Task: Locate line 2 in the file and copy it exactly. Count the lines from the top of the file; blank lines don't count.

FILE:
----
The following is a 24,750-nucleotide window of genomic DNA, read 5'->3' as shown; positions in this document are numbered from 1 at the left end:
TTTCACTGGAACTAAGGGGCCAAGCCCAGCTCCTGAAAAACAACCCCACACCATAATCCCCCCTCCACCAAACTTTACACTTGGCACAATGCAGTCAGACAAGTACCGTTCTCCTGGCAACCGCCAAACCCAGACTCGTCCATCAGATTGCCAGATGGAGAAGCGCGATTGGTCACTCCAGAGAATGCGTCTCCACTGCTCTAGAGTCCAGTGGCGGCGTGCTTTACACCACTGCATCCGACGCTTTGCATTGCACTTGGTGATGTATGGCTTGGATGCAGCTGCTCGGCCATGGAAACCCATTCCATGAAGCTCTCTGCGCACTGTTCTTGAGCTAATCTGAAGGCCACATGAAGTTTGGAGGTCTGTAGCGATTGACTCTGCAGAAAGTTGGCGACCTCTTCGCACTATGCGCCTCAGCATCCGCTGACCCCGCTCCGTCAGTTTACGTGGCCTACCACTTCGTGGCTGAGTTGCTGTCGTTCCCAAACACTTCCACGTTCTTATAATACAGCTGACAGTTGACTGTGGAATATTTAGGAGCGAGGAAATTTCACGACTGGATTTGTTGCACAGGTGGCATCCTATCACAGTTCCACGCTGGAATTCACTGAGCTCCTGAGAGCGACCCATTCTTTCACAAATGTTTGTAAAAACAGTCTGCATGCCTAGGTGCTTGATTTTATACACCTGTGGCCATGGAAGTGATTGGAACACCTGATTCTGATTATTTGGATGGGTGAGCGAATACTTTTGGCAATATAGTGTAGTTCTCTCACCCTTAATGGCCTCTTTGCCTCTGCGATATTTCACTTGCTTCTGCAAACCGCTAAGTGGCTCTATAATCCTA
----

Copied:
TTTCACTGGAACTAAGGGGCCAAGCCCAGCTCCTGAAAAACAACCCCACACCATAATCCCCCCTCCACCAAACTTTACACTTGGCACAATGCAGTCAGACAAGTACCGTTCTCCTGGCAACCGCCAAACCCAGACTCGTCCATCAGATTGCCAGATGGAGAAGCGCGATTGGTCACTCCAGAGAATGCGTCTCCACTGCTCTAGAGTCCAGTGGCGGCGTGCTTTACACCACTGCATCCGACGCTTTGCATTGCACTTGGTGATGTATGGCTTGGATGCAGCTGCTCGGCCATGGAAACCCATTCCATGAAGCTCTCTGCGCACTGTTCTTGAGCTAATCTGAAGGCCACATGAAGTTTGGAGGTCTGTAGCGATTGACTCTGCAGAAAGTTGGCGACCTCTTCGCACTATGCGCCTCAGCATCCGCTGACCCCGCTCCGTCAGTTTACGTGGCCTACCACTTCGTGGCTGAGTTGCTGTCGTTCCCAAACACTTCCACGTTCTTATAATACAGCTGACAGTTGACTGTGGAATATTTAGGAGCGAGGAAATTTCACGACTGGATTTGTTGCACAGGTGGCATCCTATCACAGTTCCACGCTGGAATTCACTGAGCTCCTGAGAGCGACCCATTCTTTCACAAATGTTTGTAAAAACAGTCTGCATGCCTAGGTGCTTGATTTTATACACCTGTGGCCATGGAAGTGATTGGAACACCTGATTCTGATTATTTGGATGGGTGAGCGAATACTTTTGGCAATATAGTGTAGTTCTCTCACCCTTAATGGCCTCTTTGCCTCTGCGATATTTCACTTGCTTCTGCAAACCGCTAAGTGGCTCTATAATCCTA